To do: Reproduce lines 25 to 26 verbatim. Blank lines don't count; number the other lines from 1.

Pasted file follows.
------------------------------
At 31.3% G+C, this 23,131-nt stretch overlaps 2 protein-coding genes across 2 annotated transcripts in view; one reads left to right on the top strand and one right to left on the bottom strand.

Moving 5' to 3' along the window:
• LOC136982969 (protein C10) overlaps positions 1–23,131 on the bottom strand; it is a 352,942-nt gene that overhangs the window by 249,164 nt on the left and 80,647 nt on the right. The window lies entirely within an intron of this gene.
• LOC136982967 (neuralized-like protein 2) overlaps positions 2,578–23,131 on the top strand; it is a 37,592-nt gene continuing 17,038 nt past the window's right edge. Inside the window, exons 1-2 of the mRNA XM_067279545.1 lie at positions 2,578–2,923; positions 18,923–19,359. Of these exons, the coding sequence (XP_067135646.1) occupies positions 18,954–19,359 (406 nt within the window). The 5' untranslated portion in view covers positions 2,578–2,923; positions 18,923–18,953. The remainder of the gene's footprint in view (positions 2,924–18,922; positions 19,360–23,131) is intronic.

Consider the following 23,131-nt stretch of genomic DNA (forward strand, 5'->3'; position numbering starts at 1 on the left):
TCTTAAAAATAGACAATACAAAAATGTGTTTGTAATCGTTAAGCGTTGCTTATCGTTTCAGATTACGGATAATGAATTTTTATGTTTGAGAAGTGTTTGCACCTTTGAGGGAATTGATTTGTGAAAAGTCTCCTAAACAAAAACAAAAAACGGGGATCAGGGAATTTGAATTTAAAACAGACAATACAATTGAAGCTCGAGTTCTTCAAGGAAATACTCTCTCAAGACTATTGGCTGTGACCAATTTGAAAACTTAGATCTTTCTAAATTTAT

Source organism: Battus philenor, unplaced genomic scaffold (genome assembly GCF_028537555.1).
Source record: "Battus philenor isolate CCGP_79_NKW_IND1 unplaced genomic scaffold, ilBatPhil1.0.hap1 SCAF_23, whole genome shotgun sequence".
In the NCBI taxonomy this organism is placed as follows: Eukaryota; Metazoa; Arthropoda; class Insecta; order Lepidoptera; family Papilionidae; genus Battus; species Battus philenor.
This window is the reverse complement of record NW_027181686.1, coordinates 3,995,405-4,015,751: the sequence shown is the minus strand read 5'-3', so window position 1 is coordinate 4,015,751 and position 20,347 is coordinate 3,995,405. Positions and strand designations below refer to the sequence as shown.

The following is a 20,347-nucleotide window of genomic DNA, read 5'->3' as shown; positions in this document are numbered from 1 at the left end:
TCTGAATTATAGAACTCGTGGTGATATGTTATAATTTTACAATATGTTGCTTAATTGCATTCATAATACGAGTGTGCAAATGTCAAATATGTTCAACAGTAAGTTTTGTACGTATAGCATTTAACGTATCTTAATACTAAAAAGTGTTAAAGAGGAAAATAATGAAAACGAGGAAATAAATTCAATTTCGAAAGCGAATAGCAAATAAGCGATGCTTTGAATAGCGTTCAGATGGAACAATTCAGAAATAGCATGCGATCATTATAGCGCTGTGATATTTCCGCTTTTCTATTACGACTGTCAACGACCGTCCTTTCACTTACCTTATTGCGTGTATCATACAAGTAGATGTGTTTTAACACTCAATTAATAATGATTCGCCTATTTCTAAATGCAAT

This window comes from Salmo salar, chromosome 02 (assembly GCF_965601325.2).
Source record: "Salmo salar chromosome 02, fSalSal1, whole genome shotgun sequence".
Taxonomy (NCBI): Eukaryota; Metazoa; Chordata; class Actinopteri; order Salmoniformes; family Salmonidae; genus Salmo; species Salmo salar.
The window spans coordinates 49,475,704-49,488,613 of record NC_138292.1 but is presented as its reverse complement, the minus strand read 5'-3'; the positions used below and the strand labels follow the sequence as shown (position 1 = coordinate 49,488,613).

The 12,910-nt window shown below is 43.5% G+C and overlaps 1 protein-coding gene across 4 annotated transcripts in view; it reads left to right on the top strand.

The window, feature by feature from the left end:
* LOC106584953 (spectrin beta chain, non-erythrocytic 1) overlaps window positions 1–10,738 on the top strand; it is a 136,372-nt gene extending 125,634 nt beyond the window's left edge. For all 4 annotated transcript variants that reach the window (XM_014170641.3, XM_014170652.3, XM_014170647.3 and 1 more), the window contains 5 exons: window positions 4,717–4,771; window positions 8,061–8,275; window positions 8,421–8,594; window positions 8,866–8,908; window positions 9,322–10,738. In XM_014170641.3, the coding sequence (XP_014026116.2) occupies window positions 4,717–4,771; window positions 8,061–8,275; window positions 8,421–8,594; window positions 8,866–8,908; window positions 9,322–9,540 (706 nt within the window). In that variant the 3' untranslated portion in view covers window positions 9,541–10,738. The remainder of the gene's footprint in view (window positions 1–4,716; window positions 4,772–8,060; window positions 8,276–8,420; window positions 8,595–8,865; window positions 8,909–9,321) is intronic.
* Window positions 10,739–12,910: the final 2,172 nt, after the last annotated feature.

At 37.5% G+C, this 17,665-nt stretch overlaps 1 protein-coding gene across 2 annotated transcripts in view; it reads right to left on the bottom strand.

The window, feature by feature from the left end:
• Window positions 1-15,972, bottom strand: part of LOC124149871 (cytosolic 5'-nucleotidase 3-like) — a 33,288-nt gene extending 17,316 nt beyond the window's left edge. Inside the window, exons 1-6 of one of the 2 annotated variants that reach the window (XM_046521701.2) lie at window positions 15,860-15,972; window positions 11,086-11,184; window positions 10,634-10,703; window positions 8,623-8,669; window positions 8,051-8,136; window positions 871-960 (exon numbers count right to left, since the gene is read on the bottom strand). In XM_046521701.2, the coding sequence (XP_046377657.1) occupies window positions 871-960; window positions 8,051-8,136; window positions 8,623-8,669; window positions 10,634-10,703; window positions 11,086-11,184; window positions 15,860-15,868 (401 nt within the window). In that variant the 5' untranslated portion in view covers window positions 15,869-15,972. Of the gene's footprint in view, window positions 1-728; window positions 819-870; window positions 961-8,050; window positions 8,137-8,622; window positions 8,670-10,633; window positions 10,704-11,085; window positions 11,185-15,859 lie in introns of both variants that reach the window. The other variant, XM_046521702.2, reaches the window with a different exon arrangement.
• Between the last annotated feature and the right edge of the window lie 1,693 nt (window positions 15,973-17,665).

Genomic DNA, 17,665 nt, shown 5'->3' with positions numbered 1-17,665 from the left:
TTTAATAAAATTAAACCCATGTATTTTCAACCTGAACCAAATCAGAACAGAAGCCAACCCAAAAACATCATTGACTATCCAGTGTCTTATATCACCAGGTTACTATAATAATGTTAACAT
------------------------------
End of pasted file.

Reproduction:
Genomic DNA, 17,665 nt, shown 5'->3' with positions numbered 1-17,665 from the left:
TTTAATAAAATTAAACCCATGTATTTTCAACCTGAACCAAATCAGAACAGAAGCCAACCCAAAAACATCATTGACTATCCAGTGTCTTATATCACCAGGTTACTATAATAATGTTAACAT